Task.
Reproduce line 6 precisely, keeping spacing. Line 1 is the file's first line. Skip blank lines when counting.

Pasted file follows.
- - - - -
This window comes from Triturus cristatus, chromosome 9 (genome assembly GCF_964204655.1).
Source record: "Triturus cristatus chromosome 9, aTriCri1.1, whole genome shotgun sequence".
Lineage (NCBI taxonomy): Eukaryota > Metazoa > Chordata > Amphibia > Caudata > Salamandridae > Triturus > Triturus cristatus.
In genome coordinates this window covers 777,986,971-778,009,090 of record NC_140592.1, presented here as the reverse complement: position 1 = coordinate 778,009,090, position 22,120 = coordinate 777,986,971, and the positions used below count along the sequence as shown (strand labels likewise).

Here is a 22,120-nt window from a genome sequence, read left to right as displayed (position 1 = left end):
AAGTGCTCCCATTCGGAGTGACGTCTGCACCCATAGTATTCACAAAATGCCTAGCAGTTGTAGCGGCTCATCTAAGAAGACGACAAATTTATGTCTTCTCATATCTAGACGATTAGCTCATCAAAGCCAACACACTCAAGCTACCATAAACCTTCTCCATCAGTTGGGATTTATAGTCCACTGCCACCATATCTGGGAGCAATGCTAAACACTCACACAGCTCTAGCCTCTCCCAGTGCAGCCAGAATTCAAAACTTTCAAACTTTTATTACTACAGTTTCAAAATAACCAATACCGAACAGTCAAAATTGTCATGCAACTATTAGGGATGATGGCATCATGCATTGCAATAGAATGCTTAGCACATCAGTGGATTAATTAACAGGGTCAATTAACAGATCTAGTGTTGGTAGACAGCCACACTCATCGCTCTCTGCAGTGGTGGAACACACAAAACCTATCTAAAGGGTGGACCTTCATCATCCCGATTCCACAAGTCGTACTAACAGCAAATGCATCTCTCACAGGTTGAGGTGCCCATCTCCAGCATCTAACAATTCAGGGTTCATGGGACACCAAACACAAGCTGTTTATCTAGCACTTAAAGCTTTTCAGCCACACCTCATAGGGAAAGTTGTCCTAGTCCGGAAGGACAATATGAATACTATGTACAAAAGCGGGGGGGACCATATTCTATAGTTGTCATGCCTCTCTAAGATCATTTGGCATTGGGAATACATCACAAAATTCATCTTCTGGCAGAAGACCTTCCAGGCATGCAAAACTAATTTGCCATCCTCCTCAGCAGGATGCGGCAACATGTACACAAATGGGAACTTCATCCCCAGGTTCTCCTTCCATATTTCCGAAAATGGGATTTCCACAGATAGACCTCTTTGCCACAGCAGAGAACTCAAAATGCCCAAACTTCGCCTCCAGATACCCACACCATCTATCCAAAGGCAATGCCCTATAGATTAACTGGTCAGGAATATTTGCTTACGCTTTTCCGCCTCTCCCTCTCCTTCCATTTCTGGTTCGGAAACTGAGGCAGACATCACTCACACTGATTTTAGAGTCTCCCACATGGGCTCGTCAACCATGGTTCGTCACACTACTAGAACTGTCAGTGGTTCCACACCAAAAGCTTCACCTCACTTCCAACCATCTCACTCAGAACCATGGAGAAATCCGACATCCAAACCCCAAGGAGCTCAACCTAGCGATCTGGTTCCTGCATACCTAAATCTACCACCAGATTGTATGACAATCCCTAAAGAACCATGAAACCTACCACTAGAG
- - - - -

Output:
AAGTGCTCCCATTCGGAGTGACGTCTGCACCCATAGTATTCACAAAATGCCTAGCAGTTGTAGCGGCTCATCTAAGAAGACGACAAATTTATGTCTTCTCATATCTAGACGATTAGCTCATCAAAGCCAACACACTCAAGCTACCATAAACCTTCTCCATCAGTTGGGATTTATAGTCCACTGCCACCATATCTGGGAGCAATGCTAAACACTCACACAGCTCTAGCCTCTCCCAGTGCAGCCAGAATTCAAAACTTTCAAACTTTTATTACTACAGTTTCAAAATAACCAATACCGAACAGTCAAAATTGTCATGCAACTATTAGGGATGATGGCATCATGCATTGCAATAGAATGCTTAGCACATCAGTGGATTAATTAACAGGGTCAATTAACAGATCTAGTGTTGGTAGACAGCCACACTCATCGCTCTCTGCAGTGGTGGAACACACAAAACCTATCTAAAGGGTGGACCTTCATCATCCCGATTCCACAAGTCGTACTAACAGCAAATGCATCTCTCACAGGTTGAGGTGCCCATCTCCAGCATCTAACAATTCAGGGTTCATGGGACACCAAACACAAGCTGTTTATCTAGCACTTAAAGCTTTTCAGCCACACCTCATAGGGAAAGTTGTCCTAGTCCGGAAGGACAATATGAATACTATGTACAAAAGCGGGGGGGACCATATTCTATAGTTGTCATGCCTCTCTAAGATCATTTGGCATTGGGAATACATCACAAAATTCATCTTCTGGCAGAAGACCTTCCAGGCATGCAAAACTAATTTGCCATCCTCCTCAGCAGGATGCGGCAACATGTACACAAATGGGAACTTCATCCCCAGGTTCTCCTTCCATATTTCCGAAAATGGGATTTCCACAGATAGACCTCTTTGCCACAGCAGAGAACTCAAAATGCCCAAACTTCGCCTCCAGATACCCACACCATCTATCCAAAGGCAATGCCCTATAGATTAACTGGTCAGGAATATTTGCTTACGCTTTTCCGCCTCTCCCTCTCCTTCCATTTCTGGTTCGGAAACTGAGGCAGACATCACTCACACTGATTTTAGAGTCTCCCACATGGGCTCGTCAACCATGGTTCGTCACACTACTAGAACTGTCAGTGGTTCCACACCAAAAGCTTCACCTCACTTCCAACCATCTCACTCAGAACCATGGAGAAATCCGACATCCAAACCCCAAGGAGCTCAACCTAGCGATCTGGTTCCTGCATACCTAAATCTACCACCAGATTGTATGACAATCCCTAAAGAACCATGAAACCTACCACTAGAG